If a cemetery hires a special designer to design its indoor niches or complies with any custom or special requests from family members, you can expect niche prices to increase.

Day of inurnment

When purchasing a niche, it’s important to recognize that the process of inurnment is included in the cost. This includes:

  • Placing the urn and mementos inside
  • Sealing the niche
  • Labor, time, and personnel involved
  • Recording the process
  • Etching and mounting the plaque

Always expect the niche price to increase if you choose to have inurnment done on a weekend as opposed to a less busy weekday.

Tips for Saving Money on a Cremation Niche

Choosing a cremation niche offers an excellent burial alternative that saves money, benefits the environment, and helps you or your family stay within a reasonable budget. Though niches are certainly more affordable, you can cut down on this cost if you’re trying to save money while giving your loved one a dignified final resting place.

Purchase a niche ahead

One of the biggest ways to save on expenses is to purchase a cremation niche well in advance. If you have to purchase a cremation niche right when it’s needed — when someone dies — you’ll find that prices can increase up to 25 percent. 

Choose a mid-week inurnment

The cost of a cremation niche often covers labor and time for workers to complete the inurnment process. If you choose to have a weekend inurnment, you might be charged extra. If you choose a less busy weekday instead, you might find that your total price reduces by around $200.

Choose an outdoor niche

One of the primary ways to save on a niche purchase is all in the location of the niche. Outdoor niches end up less ornate but they’re also less expensive.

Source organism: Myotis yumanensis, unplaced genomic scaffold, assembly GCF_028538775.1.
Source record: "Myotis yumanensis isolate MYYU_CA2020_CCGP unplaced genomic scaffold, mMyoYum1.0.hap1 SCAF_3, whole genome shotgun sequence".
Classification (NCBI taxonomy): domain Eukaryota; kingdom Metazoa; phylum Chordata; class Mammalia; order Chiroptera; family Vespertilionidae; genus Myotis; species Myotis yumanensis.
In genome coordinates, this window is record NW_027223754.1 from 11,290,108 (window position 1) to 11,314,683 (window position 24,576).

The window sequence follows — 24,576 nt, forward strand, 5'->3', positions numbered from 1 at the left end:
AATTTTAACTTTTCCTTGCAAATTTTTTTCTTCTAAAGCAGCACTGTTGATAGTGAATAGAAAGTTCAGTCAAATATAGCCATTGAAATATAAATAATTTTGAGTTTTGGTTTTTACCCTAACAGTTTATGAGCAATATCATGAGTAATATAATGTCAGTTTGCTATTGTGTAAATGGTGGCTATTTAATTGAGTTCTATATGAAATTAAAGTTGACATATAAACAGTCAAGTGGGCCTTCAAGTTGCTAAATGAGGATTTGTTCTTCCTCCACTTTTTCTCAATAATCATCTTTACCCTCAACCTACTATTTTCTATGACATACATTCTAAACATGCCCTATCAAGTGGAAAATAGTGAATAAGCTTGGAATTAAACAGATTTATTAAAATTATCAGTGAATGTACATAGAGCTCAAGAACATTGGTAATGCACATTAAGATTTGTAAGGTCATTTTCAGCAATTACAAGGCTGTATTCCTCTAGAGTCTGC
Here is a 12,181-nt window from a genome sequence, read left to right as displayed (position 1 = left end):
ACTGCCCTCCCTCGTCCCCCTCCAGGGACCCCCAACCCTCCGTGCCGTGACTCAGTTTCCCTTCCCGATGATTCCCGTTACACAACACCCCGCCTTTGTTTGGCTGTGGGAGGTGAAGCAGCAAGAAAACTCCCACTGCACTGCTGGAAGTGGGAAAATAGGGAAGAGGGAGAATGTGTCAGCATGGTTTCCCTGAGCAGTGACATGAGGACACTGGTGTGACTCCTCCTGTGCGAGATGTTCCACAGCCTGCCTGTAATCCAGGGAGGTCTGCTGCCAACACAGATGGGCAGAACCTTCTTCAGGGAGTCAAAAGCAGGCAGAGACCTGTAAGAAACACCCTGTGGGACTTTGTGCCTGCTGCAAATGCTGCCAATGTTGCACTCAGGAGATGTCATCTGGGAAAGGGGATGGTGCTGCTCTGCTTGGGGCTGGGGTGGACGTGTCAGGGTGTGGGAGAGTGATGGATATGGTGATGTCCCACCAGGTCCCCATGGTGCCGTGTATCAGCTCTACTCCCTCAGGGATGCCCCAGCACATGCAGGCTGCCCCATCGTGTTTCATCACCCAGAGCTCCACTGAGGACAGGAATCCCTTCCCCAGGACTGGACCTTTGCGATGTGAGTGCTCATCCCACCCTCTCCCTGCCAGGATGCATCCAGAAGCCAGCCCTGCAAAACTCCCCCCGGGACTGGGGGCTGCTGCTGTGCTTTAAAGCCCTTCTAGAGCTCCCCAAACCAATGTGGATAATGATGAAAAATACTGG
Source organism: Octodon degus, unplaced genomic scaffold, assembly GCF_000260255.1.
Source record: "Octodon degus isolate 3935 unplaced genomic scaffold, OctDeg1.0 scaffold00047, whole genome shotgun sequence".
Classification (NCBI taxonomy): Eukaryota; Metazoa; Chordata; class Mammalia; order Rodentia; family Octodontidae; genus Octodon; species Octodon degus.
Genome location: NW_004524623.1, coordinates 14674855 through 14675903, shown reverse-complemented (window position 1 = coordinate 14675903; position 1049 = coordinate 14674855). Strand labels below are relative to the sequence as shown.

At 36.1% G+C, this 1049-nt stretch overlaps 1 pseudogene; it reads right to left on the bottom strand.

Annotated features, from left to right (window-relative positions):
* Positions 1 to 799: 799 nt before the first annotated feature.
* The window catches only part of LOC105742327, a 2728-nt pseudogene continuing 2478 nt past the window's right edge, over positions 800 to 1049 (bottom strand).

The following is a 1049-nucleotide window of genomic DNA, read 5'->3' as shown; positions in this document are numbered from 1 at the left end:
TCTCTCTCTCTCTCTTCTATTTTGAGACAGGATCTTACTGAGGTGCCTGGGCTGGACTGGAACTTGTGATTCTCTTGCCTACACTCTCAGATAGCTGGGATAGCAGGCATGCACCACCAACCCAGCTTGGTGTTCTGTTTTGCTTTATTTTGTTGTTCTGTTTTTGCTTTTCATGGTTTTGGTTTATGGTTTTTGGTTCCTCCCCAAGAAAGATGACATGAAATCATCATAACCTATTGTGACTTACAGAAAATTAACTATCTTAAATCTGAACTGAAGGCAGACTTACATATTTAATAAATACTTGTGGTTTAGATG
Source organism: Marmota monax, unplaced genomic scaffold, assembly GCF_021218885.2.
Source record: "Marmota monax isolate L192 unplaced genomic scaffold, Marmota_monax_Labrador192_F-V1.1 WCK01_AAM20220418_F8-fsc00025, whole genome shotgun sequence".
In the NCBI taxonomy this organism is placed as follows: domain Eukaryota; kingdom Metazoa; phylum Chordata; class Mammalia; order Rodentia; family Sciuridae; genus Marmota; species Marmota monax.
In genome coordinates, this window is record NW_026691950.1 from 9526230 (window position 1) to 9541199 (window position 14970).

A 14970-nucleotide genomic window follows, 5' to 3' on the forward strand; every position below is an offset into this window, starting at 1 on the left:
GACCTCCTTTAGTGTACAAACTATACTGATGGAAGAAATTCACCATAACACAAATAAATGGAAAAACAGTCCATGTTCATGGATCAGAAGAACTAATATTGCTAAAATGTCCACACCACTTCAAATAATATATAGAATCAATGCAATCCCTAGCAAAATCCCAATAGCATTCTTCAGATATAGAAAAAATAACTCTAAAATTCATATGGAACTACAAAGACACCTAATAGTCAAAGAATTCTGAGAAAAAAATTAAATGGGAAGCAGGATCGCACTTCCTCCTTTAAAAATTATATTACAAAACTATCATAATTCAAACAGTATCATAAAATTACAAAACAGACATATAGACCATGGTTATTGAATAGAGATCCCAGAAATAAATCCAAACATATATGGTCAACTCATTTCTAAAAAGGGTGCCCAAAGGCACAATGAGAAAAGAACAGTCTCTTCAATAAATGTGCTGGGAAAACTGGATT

You have the option to place a metal plaque on your loved one’s niche that contains identifying information and a few lines including name, date of birth and death, and a line or two of sentiment.

The urn will be placed into the weatherproof niche and sealed. The downside of an outdoor niche is that you won’t be able to personalize it or see the urn. On the upside, you could save several hundred on your final bill.

Choose a less favorable niche space indoors

If you want your loved one placed indoors and away from any threat of weather, you’ll need to go indoors. However, even inside, you’ll find tiers of niches with different price levels.

By choosing a less favorable location indoors, you’ll have the benefit of decorating the niche with personal items and photographs, and you’ll be able to see the urn. You may not be able to get up close to it — it could be in a higher location — but you’ll have the comfort of knowing they’re protected and you were able to stay within budget.

Add multiple family members

You can purchase a niche for a single urn, two urns, or even a family-sized space with up to four urns.

If you and several other family members want to share a niche space, you can purchase a space together and split the cost four ways. If the four-person niche you want costs $2,000, then you’ll each be responsible for $500, making the total cost to each person much more reasonable.

Choose a less popular cemetery

The more popular the cemetery, the more you’ll be charged for a cremation niche space. While it may be desirable to be inurned in a columbarium high up on a bluff at a cemetery overlooking the ocean, you’ll probably find that the price tag will reduce by half if you simply choose a less-popular cemetery inland, instead.

Wait to purchase if you plan to move

If you live in a populous location such as Southern California or New York City but plan to move to a less populated area like Texas, Idaho, or a Midwest state, consider waiting to purchase a niche until you move.

Niches will be the most expensive in populous locations. Talk to a funeral director about purchasing a niche where you end up relocating so you can visit your loved one in your new home state.

Choose a Final Resting Place

When deciding on a cremation niche, it’s important to understand why prices might increase and how to stay within budget. Take your time, shop around, and carefully choose a final resting place for your loved one that you can afford and that fits your loved one.


Sources

  1. “Mausoleum Niche Price List.” Cremation Niches, Mount Calvary Cemetery and Mausoleum, 2021. mountcalvarycemetery.org/mausoleum-niches/
  2. “Pricing.” Products and Services, Archdiocese of Chicago Catholic Cemeteries, 1 July 2020. catholiccemeterieschicago.org/Products_Services/Pricing
  3. “Cemetery Spaces.” Cemetery Services, Sunset Memorial Park, 2021. sunsetscottsbluff.com/price-lists